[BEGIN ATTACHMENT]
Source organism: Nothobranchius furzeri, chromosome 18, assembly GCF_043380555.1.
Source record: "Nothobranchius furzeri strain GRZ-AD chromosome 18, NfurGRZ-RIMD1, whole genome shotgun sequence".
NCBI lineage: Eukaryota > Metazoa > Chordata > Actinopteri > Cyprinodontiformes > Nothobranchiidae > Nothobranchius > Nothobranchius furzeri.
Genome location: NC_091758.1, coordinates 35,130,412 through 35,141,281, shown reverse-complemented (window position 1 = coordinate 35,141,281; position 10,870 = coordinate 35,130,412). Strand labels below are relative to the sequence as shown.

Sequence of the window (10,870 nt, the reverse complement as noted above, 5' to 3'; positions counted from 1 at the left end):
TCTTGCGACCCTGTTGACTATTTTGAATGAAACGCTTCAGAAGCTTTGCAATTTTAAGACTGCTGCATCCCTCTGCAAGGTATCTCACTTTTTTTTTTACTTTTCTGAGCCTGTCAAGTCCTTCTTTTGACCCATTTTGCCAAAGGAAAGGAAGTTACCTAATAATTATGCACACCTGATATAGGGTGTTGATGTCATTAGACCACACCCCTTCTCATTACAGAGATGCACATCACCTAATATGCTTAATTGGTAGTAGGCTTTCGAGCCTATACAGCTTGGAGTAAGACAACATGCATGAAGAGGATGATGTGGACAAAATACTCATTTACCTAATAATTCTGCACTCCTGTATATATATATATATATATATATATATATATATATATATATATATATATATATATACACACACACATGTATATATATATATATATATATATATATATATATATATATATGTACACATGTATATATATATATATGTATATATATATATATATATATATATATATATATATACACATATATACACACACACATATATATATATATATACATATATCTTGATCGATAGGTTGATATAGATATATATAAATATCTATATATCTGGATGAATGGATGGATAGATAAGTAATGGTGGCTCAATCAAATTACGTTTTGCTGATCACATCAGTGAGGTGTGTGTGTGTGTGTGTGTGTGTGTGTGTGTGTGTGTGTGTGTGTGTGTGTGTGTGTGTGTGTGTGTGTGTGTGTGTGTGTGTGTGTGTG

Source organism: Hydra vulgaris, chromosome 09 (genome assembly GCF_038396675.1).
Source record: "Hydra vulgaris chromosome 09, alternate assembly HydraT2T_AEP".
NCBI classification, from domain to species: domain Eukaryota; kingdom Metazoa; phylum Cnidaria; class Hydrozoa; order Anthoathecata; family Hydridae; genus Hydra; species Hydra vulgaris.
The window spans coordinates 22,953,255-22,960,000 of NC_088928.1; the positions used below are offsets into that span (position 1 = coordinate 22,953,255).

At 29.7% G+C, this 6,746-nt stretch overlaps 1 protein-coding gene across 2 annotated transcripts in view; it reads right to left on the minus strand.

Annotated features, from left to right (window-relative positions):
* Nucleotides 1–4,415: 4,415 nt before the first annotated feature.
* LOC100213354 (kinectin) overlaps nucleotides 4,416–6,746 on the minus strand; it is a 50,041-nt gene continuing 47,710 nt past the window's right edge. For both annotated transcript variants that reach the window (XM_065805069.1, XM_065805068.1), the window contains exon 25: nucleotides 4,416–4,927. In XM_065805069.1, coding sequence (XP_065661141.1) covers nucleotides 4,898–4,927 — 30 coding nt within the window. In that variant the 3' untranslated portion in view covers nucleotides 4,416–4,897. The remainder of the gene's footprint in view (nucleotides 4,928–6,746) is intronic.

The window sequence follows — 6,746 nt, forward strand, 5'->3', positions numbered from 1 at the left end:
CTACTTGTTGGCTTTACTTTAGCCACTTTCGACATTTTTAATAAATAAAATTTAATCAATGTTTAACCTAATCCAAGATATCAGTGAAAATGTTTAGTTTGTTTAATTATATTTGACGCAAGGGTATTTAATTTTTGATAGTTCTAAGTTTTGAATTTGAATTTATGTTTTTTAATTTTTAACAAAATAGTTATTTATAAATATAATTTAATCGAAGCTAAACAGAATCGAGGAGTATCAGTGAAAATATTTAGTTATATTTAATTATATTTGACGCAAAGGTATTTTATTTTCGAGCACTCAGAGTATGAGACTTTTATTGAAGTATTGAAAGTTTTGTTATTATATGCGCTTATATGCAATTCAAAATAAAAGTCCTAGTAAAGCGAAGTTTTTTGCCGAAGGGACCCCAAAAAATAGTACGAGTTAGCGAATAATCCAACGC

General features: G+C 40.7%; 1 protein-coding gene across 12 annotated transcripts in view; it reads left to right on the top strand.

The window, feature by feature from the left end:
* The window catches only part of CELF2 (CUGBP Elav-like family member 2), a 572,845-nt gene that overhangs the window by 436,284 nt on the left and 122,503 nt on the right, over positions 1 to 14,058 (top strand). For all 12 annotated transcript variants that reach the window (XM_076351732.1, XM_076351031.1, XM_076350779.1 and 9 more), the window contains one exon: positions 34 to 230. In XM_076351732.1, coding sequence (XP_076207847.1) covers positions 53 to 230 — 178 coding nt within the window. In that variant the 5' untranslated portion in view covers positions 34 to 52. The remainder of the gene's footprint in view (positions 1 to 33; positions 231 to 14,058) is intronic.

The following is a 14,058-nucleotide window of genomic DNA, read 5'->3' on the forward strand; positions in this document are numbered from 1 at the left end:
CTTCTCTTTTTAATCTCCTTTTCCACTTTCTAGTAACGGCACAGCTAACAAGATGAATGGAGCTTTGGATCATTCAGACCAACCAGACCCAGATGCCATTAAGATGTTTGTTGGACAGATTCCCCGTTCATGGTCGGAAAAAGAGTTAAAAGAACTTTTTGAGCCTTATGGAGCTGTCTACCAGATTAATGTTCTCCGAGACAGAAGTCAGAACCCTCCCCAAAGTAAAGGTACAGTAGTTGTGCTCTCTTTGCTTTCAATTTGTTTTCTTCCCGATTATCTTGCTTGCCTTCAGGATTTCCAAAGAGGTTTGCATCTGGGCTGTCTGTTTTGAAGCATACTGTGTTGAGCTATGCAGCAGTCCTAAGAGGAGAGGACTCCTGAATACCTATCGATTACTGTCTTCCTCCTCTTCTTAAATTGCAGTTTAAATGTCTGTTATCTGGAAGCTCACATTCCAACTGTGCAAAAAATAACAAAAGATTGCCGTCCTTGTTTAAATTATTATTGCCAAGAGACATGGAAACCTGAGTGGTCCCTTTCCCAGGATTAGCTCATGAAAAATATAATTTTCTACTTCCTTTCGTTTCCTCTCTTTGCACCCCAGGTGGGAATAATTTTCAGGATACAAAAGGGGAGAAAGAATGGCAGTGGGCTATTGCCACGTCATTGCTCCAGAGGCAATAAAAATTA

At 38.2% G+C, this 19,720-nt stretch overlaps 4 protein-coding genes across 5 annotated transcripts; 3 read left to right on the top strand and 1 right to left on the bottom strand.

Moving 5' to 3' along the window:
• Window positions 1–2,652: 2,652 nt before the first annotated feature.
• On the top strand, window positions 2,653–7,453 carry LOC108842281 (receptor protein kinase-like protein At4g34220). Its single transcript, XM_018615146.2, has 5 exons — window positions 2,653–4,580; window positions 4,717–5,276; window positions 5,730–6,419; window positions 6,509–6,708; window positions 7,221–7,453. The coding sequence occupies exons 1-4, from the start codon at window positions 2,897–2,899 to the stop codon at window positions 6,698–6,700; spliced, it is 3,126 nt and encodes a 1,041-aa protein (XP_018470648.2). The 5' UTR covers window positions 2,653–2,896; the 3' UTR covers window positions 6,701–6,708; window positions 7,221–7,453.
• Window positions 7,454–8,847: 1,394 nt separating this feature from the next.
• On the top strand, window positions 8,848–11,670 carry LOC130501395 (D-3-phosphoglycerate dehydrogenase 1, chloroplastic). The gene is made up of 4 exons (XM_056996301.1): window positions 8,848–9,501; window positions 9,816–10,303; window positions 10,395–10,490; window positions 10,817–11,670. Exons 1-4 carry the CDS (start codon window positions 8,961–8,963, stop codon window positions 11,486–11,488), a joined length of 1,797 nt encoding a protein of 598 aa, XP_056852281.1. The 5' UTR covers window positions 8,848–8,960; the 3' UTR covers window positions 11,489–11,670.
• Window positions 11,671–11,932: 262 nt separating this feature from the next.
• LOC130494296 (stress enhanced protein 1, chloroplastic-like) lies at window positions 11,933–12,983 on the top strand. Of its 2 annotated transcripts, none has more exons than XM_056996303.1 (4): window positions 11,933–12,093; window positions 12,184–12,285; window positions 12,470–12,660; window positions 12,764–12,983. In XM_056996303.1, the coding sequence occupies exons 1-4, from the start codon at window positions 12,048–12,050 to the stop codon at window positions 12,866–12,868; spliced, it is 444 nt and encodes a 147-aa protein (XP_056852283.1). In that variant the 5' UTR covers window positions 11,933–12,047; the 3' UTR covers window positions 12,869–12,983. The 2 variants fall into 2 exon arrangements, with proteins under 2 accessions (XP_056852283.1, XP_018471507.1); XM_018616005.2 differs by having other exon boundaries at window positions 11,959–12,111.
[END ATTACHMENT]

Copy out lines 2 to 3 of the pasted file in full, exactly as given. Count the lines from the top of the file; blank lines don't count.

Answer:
Source record: "Nothobranchius furzeri strain GRZ-AD chromosome 18, NfurGRZ-RIMD1, whole genome shotgun sequence".
NCBI lineage: Eukaryota > Metazoa > Chordata > Actinopteri > Cyprinodontiformes > Nothobranchiidae > Nothobranchius > Nothobranchius furzeri.